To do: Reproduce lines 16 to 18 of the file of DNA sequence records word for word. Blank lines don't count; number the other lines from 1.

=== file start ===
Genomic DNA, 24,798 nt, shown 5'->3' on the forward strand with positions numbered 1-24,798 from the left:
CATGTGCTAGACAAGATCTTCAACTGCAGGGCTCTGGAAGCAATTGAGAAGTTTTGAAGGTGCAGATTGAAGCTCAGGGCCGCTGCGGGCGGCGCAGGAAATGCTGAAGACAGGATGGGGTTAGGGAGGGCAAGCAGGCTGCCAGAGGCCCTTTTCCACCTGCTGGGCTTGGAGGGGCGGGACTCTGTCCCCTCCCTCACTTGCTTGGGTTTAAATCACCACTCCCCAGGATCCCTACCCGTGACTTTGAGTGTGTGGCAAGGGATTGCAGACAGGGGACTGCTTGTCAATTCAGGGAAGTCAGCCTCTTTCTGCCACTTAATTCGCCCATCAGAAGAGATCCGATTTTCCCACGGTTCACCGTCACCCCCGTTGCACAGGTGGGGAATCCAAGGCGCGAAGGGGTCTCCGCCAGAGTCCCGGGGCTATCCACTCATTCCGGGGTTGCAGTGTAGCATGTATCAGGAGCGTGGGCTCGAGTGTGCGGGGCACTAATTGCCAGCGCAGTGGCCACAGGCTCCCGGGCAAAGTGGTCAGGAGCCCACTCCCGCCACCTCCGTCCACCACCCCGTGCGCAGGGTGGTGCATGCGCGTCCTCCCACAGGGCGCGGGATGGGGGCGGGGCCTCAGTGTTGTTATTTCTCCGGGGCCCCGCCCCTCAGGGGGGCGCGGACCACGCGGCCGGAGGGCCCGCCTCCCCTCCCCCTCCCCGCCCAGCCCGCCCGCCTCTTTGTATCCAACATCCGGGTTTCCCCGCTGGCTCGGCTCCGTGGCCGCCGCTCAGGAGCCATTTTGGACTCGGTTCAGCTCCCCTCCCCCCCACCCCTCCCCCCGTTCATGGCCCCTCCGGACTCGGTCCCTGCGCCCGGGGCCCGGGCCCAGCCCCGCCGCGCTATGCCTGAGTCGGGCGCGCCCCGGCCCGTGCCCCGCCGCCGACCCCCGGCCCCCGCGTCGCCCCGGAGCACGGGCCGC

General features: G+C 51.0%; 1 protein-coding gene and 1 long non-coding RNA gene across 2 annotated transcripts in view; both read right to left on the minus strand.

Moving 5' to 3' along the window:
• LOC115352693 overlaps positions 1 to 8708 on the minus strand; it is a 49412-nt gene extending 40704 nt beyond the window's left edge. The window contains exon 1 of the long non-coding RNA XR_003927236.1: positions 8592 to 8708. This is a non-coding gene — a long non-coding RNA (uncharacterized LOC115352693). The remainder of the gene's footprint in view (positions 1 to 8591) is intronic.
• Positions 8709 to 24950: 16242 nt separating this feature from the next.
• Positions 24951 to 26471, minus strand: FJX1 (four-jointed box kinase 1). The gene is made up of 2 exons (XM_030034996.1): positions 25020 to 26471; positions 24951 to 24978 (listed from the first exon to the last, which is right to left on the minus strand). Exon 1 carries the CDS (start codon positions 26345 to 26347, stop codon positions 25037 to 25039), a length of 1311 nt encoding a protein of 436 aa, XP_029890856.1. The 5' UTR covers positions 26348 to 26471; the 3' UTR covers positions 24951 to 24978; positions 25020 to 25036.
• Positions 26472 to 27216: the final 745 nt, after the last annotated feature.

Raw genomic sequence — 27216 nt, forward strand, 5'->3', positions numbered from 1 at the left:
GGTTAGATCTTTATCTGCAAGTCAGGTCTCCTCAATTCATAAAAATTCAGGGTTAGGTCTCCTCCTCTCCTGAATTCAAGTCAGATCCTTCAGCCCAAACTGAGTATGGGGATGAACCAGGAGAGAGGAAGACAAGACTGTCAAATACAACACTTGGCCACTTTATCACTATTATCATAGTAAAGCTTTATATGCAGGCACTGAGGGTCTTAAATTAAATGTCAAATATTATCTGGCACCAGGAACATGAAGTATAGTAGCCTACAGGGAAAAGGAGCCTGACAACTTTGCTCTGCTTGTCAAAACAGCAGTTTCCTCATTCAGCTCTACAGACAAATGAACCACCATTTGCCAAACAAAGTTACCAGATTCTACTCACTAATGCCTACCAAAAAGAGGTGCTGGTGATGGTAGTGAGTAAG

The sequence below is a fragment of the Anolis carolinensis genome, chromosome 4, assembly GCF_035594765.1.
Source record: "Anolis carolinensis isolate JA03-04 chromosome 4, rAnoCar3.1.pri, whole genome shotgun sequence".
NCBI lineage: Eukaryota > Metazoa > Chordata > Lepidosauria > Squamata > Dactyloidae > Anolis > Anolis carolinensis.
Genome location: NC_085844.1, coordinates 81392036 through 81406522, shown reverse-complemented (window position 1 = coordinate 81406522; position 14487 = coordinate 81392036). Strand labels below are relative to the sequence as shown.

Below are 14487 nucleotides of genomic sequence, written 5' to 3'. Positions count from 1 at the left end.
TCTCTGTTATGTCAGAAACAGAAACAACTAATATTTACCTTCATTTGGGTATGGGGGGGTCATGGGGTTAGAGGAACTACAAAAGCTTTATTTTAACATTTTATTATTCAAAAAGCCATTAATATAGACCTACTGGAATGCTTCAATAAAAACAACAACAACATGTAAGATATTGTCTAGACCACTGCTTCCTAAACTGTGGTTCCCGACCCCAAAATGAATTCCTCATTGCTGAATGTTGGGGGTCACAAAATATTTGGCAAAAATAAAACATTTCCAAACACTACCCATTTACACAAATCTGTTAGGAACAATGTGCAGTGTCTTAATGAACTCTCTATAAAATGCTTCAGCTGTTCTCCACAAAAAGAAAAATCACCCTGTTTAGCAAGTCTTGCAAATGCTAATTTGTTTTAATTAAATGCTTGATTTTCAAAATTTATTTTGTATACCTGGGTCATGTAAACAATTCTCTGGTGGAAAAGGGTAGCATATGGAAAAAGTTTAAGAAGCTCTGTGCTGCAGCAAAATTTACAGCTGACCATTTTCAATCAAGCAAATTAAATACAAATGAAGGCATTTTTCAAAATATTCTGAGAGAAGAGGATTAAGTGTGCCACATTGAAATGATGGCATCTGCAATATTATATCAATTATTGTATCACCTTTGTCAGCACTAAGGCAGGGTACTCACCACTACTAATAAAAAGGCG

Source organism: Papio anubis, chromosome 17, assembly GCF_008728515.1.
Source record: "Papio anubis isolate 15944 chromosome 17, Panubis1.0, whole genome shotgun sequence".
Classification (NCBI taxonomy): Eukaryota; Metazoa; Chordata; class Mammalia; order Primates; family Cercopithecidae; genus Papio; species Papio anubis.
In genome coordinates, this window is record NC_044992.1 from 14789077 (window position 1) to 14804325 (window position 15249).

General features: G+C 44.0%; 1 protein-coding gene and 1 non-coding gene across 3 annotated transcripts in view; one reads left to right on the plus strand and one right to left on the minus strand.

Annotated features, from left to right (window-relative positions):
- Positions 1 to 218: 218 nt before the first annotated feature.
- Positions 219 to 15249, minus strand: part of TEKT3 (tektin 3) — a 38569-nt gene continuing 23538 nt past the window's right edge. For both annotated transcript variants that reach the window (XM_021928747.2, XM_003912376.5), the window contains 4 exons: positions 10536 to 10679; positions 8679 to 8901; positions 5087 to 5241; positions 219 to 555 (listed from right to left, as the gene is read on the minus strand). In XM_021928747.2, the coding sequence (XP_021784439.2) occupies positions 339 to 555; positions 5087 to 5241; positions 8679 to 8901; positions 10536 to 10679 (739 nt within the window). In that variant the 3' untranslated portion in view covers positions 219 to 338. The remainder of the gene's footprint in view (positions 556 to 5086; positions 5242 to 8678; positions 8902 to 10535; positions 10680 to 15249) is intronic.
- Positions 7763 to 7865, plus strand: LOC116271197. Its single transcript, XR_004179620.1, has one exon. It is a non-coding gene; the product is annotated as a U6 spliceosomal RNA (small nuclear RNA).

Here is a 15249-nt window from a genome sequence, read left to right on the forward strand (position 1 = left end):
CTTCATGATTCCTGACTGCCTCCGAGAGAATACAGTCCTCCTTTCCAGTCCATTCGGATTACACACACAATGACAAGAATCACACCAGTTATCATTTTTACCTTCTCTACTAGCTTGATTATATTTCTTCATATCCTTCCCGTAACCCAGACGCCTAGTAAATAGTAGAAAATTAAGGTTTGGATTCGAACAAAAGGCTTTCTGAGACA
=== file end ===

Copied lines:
TCTCTGTTATGTCAGAAACAGAAACAACTAATATTTACCTTCATTTGGGTATGGGGGGGTCATGGGGTTAGAGGAACTACAAAAGCTTTATTTTAACATTTTATTATTCAAAAAGCCATTAATATAGACCTACTGGAATGCTTCAATAAAAACAACAACAACATGTAAGATATTGTCTAGACCACTGCTTCCTAAACTGTGGTTCCCGACCCCAAAATGAATTCCTCATTGCTGAATGTTGGGGGTCACAAAATATTTGGCAAAAATAAAACATTTCCAAACACTACCCATTTACACAAATCTGTTAGGAACAATGTGCAGTGTCTTAATGAACTCTCTATAAAATGCTTCAGCTGTTCTCCACAAAAAGAAAAATCACCCTGTTTAGCAAGTCTTGCAAATGCTAATTTGTTTTAATTAAATGCTTGATTTTCAAAATTTATTTTGTATACCTGGGTCATGTAAACAATTCTCTGGTGGAAAAGGGTAGCATATGGAAAAAGTTTAAGAAGCTCTGTGCTGCAGCAAAATTTACAGCTGACCATTTTCAATCAAGCAAATTAAATACAAATGAAGGCATTTTTCAAAATATTCTGAGAGAAGAGGATTAAGTGTGCCACATTGAAATGATGGCATCTGCAATATTATATCAATTATTGTATCACCTTTGTCAGCACTAAGGCAGGGTACTCACCACTACTAATAAAAAGGCG

Source organism: Papio anubis, chromosome 17, assembly GCF_008728515.1.
Source record: "Papio anubis isolate 15944 chromosome 17, Panubis1.0, whole genome shotgun sequence".